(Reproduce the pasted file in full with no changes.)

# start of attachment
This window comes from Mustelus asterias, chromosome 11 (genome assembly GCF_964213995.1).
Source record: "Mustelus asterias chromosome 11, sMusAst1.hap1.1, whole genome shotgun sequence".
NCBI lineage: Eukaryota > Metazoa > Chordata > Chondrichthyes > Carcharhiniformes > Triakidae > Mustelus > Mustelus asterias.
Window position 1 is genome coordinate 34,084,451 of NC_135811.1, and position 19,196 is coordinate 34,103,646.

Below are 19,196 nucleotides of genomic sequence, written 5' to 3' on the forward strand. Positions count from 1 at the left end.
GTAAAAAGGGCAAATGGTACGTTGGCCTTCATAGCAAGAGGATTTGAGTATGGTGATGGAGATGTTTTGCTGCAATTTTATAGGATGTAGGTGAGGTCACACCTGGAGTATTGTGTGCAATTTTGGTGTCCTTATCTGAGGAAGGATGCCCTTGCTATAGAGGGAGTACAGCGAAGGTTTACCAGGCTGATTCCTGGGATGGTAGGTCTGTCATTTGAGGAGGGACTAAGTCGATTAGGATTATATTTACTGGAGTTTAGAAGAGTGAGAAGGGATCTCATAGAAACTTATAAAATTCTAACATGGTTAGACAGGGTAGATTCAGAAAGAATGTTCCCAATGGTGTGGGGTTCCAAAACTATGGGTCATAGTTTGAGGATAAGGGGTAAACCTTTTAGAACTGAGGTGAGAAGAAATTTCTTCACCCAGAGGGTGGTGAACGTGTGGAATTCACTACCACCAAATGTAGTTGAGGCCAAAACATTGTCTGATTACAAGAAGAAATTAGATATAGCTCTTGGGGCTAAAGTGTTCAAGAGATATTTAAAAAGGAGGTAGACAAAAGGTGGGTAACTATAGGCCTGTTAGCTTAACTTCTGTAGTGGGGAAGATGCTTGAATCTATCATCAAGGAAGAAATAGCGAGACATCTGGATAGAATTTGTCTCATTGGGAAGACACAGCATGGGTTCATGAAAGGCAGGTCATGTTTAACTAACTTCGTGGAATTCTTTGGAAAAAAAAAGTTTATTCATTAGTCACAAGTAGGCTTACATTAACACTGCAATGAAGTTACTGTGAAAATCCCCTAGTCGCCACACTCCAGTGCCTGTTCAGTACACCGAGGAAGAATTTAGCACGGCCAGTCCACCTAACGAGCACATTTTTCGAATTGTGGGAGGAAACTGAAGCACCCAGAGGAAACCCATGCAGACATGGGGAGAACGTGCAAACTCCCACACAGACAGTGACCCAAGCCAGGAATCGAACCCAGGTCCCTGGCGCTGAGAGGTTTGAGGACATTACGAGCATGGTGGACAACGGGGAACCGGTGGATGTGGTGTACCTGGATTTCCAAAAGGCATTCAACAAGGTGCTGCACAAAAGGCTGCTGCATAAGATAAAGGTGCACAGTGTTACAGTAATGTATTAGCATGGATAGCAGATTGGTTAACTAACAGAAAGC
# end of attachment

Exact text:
This window comes from Mustelus asterias, chromosome 11 (genome assembly GCF_964213995.1).
Source record: "Mustelus asterias chromosome 11, sMusAst1.hap1.1, whole genome shotgun sequence".
NCBI lineage: Eukaryota > Metazoa > Chordata > Chondrichthyes > Carcharhiniformes > Triakidae > Mustelus > Mustelus asterias.
Window position 1 is genome coordinate 34,084,451 of NC_135811.1, and position 19,196 is coordinate 34,103,646.

Below are 19,196 nucleotides of genomic sequence, written 5' to 3' on the forward strand. Positions count from 1 at the left end.
GTAAAAAGGGCAAATGGTACGTTGGCCTTCATAGCAAGAGGATTTGAGTATGGTGATGGAGATGTTTTGCTGCAATTTTATAGGATGTAGGTGAGGTCACACCTGGAGTATTGTGTGCAATTTTGGTGTCCTTATCTGAGGAAGGATGCCCTTGCTATAGAGGGAGTACAGCGAAGGTTTACCAGGCTGATTCCTGGGATGGTAGGTCTGTCATTTGAGGAGGGACTAAGTCGATTAGGATTATATTTACTGGAGTTTAGAAGAGTGAGAAGGGATCTCATAGAAACTTATAAAATTCTAACATGGTTAGACAGGGTAGATTCAGAAAGAATGTTCCCAATGGTGTGGGGTTCCAAAACTATGGGTCATAGTTTGAGGATAAGGGGTAAACCTTTTAGAACTGAGGTGAGAAGAAATTTCTTCACCCAGAGGGTGGTGAACGTGTGGAATTCACTACCACCAAATGTAGTTGAGGCCAAAACATTGTCTGATTACAAGAAGAAATTAGATATAGCTCTTGGGGCTAAAGTGTTCAAGAGATATTTAAAAAGGAGGTAGACAAAAGGTGGGTAACTATAGGCCTGTTAGCTTAACTTCTGTAGTGGGGAAGATGCTTGAATCTATCATCAAGGAAGAAATAGCGAGACATCTGGATAGAATTTGTCTCATTGGGAAGACACAGCATGGGTTCATGAAAGGCAGGTCATGTTTAACTAACTTCGTGGAATTCTTTGGAAAAAAAAAGTTTATTCATTAGTCACAAGTAGGCTTACATTAACACTGCAATGAAGTTACTGTGAAAATCCCCTAGTCGCCACACTCCAGTGCCTGTTCAGTACACCGAGGAAGAATTTAGCACGGCCAGTCCACCTAACGAGCACATTTTTCGAATTGTGGGAGGAAACTGAAGCACCCAGAGGAAACCCATGCAGACATGGGGAGAACGTGCAAACTCCCACACAGACAGTGACCCAAGCCAGGAATCGAACCCAGGTCCCTGGCGCTGAGAGGTTTGAGGACATTACGAGCATGGTGGACAACGGGGAACCGGTGGATGTGGTGTACCTGGATTTCCAAAAGGCATTCAACAAGGTGCTGCACAAAAGGCTGCTGCATAAGATAAAGGTGCACAGTGTTACAGTAATGTATTAGCATGGATAGCAGATTGGTTAACTAACAGAAAGC